Formatting Dates in Excel the better way using Custom Number Formatting – How To

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Time is of prime importance and having dates in your data is most of the time essential bit of whole. However, making the dates look the way we want is often cumbersome in spreadsheets as sometimes it changes, flips on its own or it doesn’t work the way want it to. This definitely frustrates many and I was one of them. But soon I learnt its not the Excel that has any problem, its just my lack of knowledge to tame Excel the way I want it to work.

Have a look at the different formats that we might desire for the same date:

date formats example

Want to learn how to do this? That’s where my favourite feature Customer Number Formatting comes handy. Yes dates are considered numbers by Excel.

Using predetermined / built-in formats

Excel offers you great variety of preformatted options to display date. By default dates your shown in the following format: month/day/year. And these are all in numbers. To change the format to a certain predefined format, select the cell holding date and hit Ctrl+1. This will open format cell dialogue box with number tab active.

From the list on left select date and on the right you will get several options as show below:

date format 1

As you can see, it can suffice most of the needs of most of the users. But definitely not everyone. For example, What if you want the dates to show up like this:

September (09) 22 (Thursday), 2011

In this case predefined formats are not going to help. But we can still do it if we really know how to harness the power of Customer formatting in Excel. And this is exactly what this article is about.

Custom Date Formats with Customer Formatting

Write the the following date in any cell:

08/06/1986

Having the cell containing date selected hit Ctrl+1 to open the same format cell dialogue box. But this time from the left select custom. Now in the type field you can punch in any of the following codes and pay attention how it is affecting the results. You can see the effect on run time basis just above the type field also. Following animation shows:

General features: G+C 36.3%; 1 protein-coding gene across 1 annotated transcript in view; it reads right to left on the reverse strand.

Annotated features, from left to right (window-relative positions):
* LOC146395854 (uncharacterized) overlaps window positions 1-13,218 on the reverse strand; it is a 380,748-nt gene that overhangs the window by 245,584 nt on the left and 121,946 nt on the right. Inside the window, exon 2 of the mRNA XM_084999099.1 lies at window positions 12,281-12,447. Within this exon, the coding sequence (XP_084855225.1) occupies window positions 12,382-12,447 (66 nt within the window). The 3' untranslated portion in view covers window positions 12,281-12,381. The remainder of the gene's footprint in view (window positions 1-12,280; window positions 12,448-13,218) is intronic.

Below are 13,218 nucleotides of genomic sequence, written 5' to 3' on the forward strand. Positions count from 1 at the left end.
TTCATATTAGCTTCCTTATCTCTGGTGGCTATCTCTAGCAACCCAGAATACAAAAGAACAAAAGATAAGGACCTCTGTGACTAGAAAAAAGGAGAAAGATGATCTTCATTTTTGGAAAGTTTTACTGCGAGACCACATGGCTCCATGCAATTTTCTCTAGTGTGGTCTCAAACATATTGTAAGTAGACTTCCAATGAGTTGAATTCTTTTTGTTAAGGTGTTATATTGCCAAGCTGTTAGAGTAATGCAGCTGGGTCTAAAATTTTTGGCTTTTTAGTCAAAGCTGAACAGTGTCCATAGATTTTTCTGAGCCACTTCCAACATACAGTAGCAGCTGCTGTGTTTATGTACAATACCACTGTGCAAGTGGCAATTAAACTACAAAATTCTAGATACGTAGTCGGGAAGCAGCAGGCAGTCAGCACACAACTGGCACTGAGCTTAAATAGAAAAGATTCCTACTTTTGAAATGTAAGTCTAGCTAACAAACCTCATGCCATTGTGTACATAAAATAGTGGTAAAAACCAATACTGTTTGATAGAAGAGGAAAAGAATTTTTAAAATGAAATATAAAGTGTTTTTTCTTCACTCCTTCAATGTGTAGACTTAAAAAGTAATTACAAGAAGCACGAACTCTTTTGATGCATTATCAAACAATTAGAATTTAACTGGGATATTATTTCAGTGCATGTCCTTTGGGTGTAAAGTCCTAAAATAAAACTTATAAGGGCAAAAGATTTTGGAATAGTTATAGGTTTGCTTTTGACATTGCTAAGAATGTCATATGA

date format 3

I have summarized how each of the code affects the date and what it shows. Have a a look at the following table:

Date Format code Result Description
8/6/1986 d 6 Just the day with no leading zero
8/6/1986 dd 06 Just the day with leading zero
8/6/1986 ddd Wed Day in short words
8/6/1986 dddd Wednesday Day in full words
8/6/1986 m 8 Just the month with no leading zero
8/6/1986 mm 08 Just the month with leading zero
8/6/1986 mmm Aug Month in short words
8/6/1986 mmmm August Month in full words
8/6/1986 yy 86 Just the year with no leading century
8/6/1986 yyyy 1986 Just the year with leading century

Once we understand how each of them works, we can workout our own formats the way we want. Just toss them up with dashes or obliques or periods or just the way you want. But lets try the one we wanted in the beginning which was:  September (09) 22 (Monday), 2014

Just insert this date in the desired cell and give the following format code:

mmmm (mm) dd (dddd), yyyy

Bonus Tip 1: Showing Month Initials

While going through predefined date formats, I saw a date format which was odd and was like this:

S-11

Later I found that you can show months as initials as well. For example the month of September can be displayed as “S” only. And for this you need to put the following code:

mmmmm

Yes five times m in the format code. And this is only for the month as I so far know and does not work for Days or Years portion of the date.

Bonus Tip 2: WHAT THE ####!

Just in case you format the date and you get this:

######

Then don’t worry you just have to expand the column to display it properly. Basically the column width is too tight to display the date with format selected that is why it resulted in hash-tags.

date format 2

More Examples

Following are some of the combinations I made using the above codes:

Original format Code Desired format
8/6/1986 mmmm dd, yyyy August 06, 1986
8/6/1986 “[“mmm”]” dd – yyyy [Aug] 06 – 1986
8/6/1986 mm (dd) yy 08 (06) 86
8/6/1986 mmm, dddd, yy Aug, Wednesday, 86
8/6/1986 d-mmm 6-Aug
8/6/1986 dd/mm/yyyy 06/08/1986

So today we learnt how to have a perfect date with dates!

If you like this tutorial then don’t forget to checkout the following tutorials as well:

  1. Using Excel Custom Number Formatting as Data Validation Tool
  2. Custom Data Labels with Colors and Symbols in Excel Charts – [How To]
  3. Dealing with Telephone numbers in Excel – Dialing in the correct format
  4. Formatting Numbers in Excel – Conditional Formatting Vs Custom Number Formatting
  5. Changing numbers Sign in Excel – From Negative to Positive and Vice versa

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